Samos, one of the most easterly Aegean islands just a stone’s throw from the coast of Turkey , is renowned for its wines, particularly for the white muscat wine found nowhere else.

Among the island’s first inhabitants were the Pelasgians, who established the worship of the goddess Hera on Samos . Samos reached its greatest prosperity during the reign of the tyrant Polycrates, becoming one of the most powerful city-states of Ionia. The birthplace of many philosophers and mathematicians of antiquity, such as Epikouros, Aristarches, Pythagoras, Samos delights today’s visitors with its lush greenery, varied landscapes and fascinating archaeological sites.

The capital, Samos Town or Vathi, is built on the green slopes surrounding the island’s deepest bay. It has retained its individual appearance, with its attractive neoclassical houses, old mansions with pastel facades. The town boasts two major museums. The Archaeological Museum  displays ancient sculptures, including the celebrated Kouros of Samos , vases and objects from the Geometric and Archaic eras, most of which were found at the Heraion (Sanctuary of Hera), the island’s chief ancient site; and the Byzantine Museum with heirlooms from Samian monasteries.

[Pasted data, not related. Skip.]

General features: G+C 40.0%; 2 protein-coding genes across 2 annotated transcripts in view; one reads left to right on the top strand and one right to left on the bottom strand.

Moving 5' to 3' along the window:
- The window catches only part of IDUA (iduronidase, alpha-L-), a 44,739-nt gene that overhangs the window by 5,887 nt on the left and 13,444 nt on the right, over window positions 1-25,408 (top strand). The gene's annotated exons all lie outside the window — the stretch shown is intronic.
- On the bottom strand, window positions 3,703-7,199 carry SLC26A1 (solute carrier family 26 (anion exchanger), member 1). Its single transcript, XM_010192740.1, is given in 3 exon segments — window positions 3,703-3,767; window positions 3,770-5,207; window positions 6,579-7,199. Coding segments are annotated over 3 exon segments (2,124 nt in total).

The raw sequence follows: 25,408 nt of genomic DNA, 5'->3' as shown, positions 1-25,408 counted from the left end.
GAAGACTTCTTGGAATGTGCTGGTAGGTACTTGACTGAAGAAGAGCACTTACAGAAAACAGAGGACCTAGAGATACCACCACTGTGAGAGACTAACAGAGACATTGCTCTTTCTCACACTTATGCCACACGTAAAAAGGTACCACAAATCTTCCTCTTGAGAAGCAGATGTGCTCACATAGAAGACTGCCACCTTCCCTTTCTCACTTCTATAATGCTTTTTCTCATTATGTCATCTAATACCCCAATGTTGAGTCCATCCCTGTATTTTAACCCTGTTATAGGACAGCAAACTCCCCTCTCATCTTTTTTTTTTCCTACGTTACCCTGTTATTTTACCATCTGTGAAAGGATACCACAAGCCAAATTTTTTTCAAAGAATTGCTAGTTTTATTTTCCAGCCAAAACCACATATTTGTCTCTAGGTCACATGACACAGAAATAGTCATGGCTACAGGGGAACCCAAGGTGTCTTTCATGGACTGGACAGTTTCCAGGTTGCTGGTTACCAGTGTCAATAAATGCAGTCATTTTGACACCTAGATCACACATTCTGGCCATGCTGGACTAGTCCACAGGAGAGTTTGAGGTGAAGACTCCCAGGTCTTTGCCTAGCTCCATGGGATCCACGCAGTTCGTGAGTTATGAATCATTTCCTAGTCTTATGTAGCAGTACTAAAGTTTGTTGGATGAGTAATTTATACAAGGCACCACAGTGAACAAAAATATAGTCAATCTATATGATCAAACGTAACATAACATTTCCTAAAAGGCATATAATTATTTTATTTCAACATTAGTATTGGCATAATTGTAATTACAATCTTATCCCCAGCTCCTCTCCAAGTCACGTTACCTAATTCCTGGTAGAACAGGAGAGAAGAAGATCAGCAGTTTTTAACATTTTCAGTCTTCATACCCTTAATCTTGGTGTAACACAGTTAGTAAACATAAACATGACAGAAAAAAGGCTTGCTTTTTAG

Not far from Pithagorio is the archaeological site of the Heraion, with its sanctuary to Hera of Samos , one of the biggest of antiquity. Within its precincts, where tradition maintained that the goddess was born and raised, are the ruins of a temple dedicated in her honour, Hellenistic and Roman buildings and even part of an Early Christian basilica.